She has already steamrolled over such rom-com princesses as Kate Hudson, Jennifer Aniston and Cameron Diaz as cinema’s top-banana funny lady after last year’s top-20 box-office hits “The Heat” and “Identity Thief.” But “Tammy,” her first film as a solo headliner (with an assist from scene-stealer Susan Sarandon) that offers an uncommon opportunity for a comic actress to flex her multi-hyphenate muscles as star, co-writer and co-producer (with hubby Ben Falcone directing), is causing even her most zealous supporters concern.
“Tammy,” a bumpy road-trip adventure with too few belly laughs that reduces the usually large-and-in-charge McCarthy to small-town sad-sack status, earned a 27% approval ranking from critics at Rotten Tomatoes. A number of reviewers regretted having to bash the likable actress for her haphazard efforts. “I hesitate to label the result as bad or good. It’s just … off,” states “New York” magazine’s David Edelstein. Manohla Dargis of “The New York Times” was especially concerned by the amount of jokes made at the expense of the title character’s eating habits, declaring them to be “tedious and borderline desperate,” while adding that, “Ms. McCarthy, and perhaps her collaborators, haven’t yet found a way for her to be completely comfortable in her own skin onscreen.”
An estimated five-day tally of $33 million is McCarthy’s lowest opening among her last four films. Even more telling – and potentially damaging – is that paying audiences were less than thrilled by “Tammy,” resulting in a C-plus grade from CinemaScore (anything under A-minus from opening-weekend attendees is worrisome).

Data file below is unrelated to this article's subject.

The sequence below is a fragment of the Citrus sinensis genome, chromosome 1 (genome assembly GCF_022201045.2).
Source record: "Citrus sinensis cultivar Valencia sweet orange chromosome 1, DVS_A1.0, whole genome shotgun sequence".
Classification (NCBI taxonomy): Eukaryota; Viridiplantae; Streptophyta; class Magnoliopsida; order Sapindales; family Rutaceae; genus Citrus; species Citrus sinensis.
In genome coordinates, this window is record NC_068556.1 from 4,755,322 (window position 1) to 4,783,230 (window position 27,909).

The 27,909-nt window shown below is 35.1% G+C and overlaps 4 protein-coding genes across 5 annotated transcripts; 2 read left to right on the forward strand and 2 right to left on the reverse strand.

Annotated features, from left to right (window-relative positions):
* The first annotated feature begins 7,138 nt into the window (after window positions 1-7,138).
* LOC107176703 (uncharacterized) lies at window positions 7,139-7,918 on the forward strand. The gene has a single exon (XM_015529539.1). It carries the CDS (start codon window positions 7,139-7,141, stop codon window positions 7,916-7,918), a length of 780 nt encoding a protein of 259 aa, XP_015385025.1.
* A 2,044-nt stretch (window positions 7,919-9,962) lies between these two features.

Signature line: “I want to apologize. I’m not even confident on which end that came out of” – McCarthy as Megan, the gaseous wedding participant, right before the infamous sink-pooping incident in 2011’s “Bridesmaids.”
Career peaks: As the lovably bubbly Sookie St. James on the WB series “The Gilmore Girls” for seven seasons, this alum of L.A.’s Groundlings improv troupe attracted a fan base that continued to expand with her CBS sitcom “Mike & Molly,” which is about to enter its fifth season. While the 43-year-old Midwest native who was raised on a farm as part of a large Irish-Catholic clan (including model/actress Jenny McCarthy, her cousin) made her film debut in 1999’s “Go,” it wasn’t until she broke out as the brashly outspoken and bawdy Megan in “Bridesmaids” that she became a much sought-after multiplex attraction.
Along with supporting parts in 2012’s “This Is 40” and 2013’s “The Hangover III,” McCarthy teamed with Jason Bateman in 2013’s “Identity Thief,” which failed to impress critics but clicked with moviegoers while grossing $174 million worldwide. In the summer, she found an even better sparring partner in Sandra Bullock in her full-blown prim mode as they paired in “The Heat.” The female spin on a “48 HRS.”-style action comedy took in $230 million worldwide – making it last year’s most popular comedy.
Biggest assets: There’s genuineness to McCarthy that can’t be faked. What you see is what you get. And the public likes what it sees – and hears. Not since the ‘80s when Roseanne Barr struck the big time, first as a stand-up and then as the creative force behind her own ground-breaking TV show, has a funny lady shown such potential – and, occasionally, been so divisive. While Barr played off her working-class domestic goddess routine, McCarthy is often upfront about her sexuality even if she isn’t a size 6 and who maintains her distinctively female mystique even if she is mixing it up with the guys. Little wonder that comedy kingpin Judd Apatow recruited her for his clique of cast regulars and Ferrell’s production company Gary Sanchez backed Tammy.